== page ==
Momentous changes are going to take place at the annual International Soca Monarch competition for 2016. To begin with, there will be only one competition. No more separate Groovy and Power competitions. Additionally, the Fantastic Friday show will no longer be aired live on television. This was revealed by Caribbean Prestige Foundation (CPF) chairman, Peter Scoon, at the ISM 2016 Artistes Forum yesterday at the Hyatt Regency in Port of Spain.
The revelation that there would be “no more groove” was met with different responses from the soca artists present at the forum. Some asked, oddly, if this would mean that there would be more contestants in the final show while others surmised that would augur well since there would not be the attendant “over produced” performances typically related to Power category finalists. Scoon, in laying out the rationale for the change in show format noted that the idea of “Groovy being the child of Power” has now been superseded by the reality that the “child has now grown up. Now it is just pure soca.”
There will now be fifty (50) semi-finalists at that live show competition vying for a coveted fifteen (15) places in the finals. Two additional artists will be added via a social media popular voting count. In their negotiation with the government, CPF is looking at one competition with an improved prize structure. Scoon said that his wish is that at least the two top performers would become millionaires after the final. He also assured gathered artists that even the performer who finished in the last place would be “very happy” with his or her take home prize. It was revealed that negotiations with private sector corporate sponsors is still ongoing, including former major sponsor, NLCB that is currently without a board stalling that negotiation.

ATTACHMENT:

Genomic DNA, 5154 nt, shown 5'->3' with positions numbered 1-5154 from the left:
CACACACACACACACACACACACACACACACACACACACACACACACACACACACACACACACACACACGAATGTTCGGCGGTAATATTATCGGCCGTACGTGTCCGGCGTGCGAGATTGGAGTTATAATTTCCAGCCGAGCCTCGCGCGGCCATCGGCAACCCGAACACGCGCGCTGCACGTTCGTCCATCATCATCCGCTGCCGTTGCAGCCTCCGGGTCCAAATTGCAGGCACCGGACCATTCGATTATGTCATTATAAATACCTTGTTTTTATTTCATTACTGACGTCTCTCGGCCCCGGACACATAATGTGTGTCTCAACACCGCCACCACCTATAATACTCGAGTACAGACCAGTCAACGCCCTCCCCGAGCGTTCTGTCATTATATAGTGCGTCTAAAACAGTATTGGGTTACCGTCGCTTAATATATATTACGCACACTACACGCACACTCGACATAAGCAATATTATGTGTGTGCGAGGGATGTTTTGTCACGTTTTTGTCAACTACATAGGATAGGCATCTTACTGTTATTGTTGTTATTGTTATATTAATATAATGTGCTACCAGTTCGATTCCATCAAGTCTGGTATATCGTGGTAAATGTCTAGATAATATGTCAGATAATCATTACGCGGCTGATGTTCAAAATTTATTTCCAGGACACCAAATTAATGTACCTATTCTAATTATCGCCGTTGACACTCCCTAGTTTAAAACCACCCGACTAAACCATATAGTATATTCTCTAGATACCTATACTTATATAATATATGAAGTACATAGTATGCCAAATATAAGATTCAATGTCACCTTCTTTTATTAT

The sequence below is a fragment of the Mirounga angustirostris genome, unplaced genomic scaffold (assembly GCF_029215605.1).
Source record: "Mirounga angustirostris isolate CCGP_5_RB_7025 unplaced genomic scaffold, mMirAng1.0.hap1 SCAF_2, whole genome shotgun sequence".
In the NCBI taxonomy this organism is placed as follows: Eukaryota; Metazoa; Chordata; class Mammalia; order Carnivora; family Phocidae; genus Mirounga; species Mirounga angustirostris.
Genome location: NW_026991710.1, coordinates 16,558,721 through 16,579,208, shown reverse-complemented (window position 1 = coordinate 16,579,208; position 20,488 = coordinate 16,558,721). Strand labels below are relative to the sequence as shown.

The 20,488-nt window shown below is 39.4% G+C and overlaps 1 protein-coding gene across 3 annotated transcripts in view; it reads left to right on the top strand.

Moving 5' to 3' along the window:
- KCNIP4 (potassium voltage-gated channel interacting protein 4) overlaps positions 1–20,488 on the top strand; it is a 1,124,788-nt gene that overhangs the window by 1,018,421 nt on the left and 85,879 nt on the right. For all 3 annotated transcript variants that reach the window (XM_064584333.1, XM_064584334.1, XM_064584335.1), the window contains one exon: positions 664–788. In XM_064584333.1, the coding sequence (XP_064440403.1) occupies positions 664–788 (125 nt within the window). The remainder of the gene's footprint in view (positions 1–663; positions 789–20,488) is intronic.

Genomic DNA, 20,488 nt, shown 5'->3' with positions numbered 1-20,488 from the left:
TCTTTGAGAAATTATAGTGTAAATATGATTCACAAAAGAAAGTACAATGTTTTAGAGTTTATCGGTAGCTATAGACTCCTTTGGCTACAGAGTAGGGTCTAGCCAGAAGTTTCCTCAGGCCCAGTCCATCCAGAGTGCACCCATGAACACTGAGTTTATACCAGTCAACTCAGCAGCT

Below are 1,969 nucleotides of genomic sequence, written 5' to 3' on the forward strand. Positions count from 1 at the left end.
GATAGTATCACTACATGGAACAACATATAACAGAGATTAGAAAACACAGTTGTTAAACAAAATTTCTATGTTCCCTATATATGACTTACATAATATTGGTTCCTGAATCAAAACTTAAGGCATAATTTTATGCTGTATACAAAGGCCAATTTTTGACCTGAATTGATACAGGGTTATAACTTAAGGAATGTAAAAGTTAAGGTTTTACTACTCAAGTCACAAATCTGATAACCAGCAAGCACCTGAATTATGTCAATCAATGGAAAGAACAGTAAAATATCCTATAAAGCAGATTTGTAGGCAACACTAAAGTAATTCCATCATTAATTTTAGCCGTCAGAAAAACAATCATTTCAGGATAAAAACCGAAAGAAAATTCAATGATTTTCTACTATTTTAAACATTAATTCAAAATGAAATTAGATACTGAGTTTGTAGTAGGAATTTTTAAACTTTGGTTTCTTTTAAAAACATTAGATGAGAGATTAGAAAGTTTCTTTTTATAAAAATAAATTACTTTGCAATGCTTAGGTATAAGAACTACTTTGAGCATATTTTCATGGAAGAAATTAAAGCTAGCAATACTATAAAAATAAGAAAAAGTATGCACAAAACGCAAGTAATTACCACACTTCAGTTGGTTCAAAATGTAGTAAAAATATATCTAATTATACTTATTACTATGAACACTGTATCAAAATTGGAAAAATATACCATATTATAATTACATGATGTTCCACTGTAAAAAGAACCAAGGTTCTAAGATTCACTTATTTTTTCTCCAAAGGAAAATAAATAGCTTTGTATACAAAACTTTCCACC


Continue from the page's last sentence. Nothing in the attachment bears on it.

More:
Scoon also re-iterated that in a bid to sell the production to pay-per-view and cable globally, CPF was met with the sad reality that the famliar seven plus hour final show was not deemed television-ready by media broadcasters with too many gaps between performances. As such, there will be no live television broadcast, no live pay-per-view, no streaming of the final. (The semi-final show will be broadcast live.) The show will be properly edited—“the shorter, the better,” according to Scoon—for delayed broadcast on the following Saturday on major sponsor CNC3 Television with additional broadcast at that point regionally and globally. CPF hopes that, much like international singing competition, The Voice, the results would be announced at the end of the Saturday broadcast show. It is the wish of CPF that the government will assist in the promotion of the resulting television show to cable internationally.
The restructuring of the annual Carnival show by the current board, with Scoon as chair for the last three years, was inevitable as there have been changes in how viewers and patrons engage with the show, and the evolution of social media and broadcast environments locally and internationally. The forum was told that live audience numbers at the finals have shown a decline over the last couple years. Change was inevitable despite the continued popularity of the show. From a performer’s point of view, Soca Monarch remains a lynchpin in the careers of many of the artists in the industry. CPF, in seeing itself as the “guardian of soca” continues to enhance its leadership role by providing workshops in songwriting, production, performance, music business for artists. The Breakout Artist will remain a cornerstone of the competition, and an appeal was made to the professional artists to “adopt” and mentor new upcoming soca singers especially the CPF School’s Soca Monarch competition performers.
- A version of this article appears in the Trinidad and Tobago Guardian newspapers published as, “No live TV for Soca Monarch next year”
©2015, Nigel A. Campbell. All Rights Reserved.